Last week, a divided Supreme Court declined to hear a potentially landmark case that has tremendous significance to religious believers in this country. The small town of Elkhart, Indiana, has a granite stone inscribed with the Ten Commandments in front of a city building. Predictably, the ACLU brought a lawsuit against the city seeking to have the decades-old stone removed. City officials fought the case in federal court, but lost at the appellate level. Although Justices Rehnquist, Scalia, and Thomas disagreed, the Supreme Court decided not to hear the case and let the ruling stand. The fate of the stone now lies with a lower federal judge, who undoubtedly will order it removed despite the wishes of Elkhart city officials and local residents. Ironically, the same Ten Commandments deemed so objectionable by the ACLU are depicted in the very Supreme Court building where the decision not to consider the Elkhart case was made! How tragic that our courts have accepted the myth that religious beliefs cannot be represented in any public setting, even when religious symbolism adorns courthouses across the country.

Ten Commandments
What does the First Amendment Really Mean?
01 July 2002    Texas Straight Talk 01 July 2002 verse 7 ... Cached
I previously introduced legislation entitled "The First Amendment Restoration Act" to address this kind of judicial overreach and reassert true First amendment religious freedoms. The bill becomes especially timely now, as it clarifies that federal courts have no jurisdiction whatsoever over matters of religious freedom. It also restores real religious freedom by making it clear that the federal government cannot forbid expressions of religion, including the Ten Commandments, in either public or private life.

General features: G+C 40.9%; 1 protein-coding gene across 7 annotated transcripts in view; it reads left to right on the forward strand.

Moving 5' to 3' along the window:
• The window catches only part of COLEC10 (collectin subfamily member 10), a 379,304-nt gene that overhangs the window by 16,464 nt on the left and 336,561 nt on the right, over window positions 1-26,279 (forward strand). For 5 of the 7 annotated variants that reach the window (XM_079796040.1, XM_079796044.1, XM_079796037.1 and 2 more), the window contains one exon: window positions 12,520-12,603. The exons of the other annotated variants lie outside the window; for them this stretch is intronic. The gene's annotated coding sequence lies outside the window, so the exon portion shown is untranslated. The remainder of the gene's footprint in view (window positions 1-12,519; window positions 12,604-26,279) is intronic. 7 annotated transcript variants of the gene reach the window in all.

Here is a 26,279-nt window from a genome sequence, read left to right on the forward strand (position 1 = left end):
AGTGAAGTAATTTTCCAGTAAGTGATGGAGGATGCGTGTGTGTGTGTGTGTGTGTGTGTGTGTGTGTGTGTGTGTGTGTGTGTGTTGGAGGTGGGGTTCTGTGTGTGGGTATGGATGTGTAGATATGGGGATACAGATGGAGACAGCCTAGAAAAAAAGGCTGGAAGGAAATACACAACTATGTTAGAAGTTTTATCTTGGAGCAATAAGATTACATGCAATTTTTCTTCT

Ten Commandments
Federal Courts and the Imaginary Constitution
11 August 2003    Texas Straight Talk 11 August 2003 verse 2 ... Cached
It’s been a tough summer for social conservatives, thanks to our federal courts. From “gay rights” to affirmative action to Boy Scouts to the Ten Commandments, federal courts recently have issued rulings that conflict with both the Constitution and overwhelming public sentiment. Conservatives and libertarians who once viewed the judiciary as the final bulwark against government tyranny must now accept that no branch of government even remotely performs its constitutional role.

Ten Commandments
Federal Courts and the Imaginary Constitution
11 August 2003    Texas Straight Talk 11 August 2003 verse 6 ... Cached
These are but two recent examples. There are many more, including the case of Alabama Chief Justice Roy Moore, who was ordered by a federal court to remove a Ten Commandments monument from Alabama courthouse property.

Texas Straight Talk from 20 December 1996 to 23 June 2008 (573 editions) are included in this Concordance. Texas Straight Talk after 23 June 2008 is in blog form on Rep. Paul’s Congressional website and is not included in this Concordance.

Remember, not everything in the concordance is Ron Paul’s words. Some things he quoted, and he added some newspaper and magazine articles to the Congressional Record. Check the original speech to see.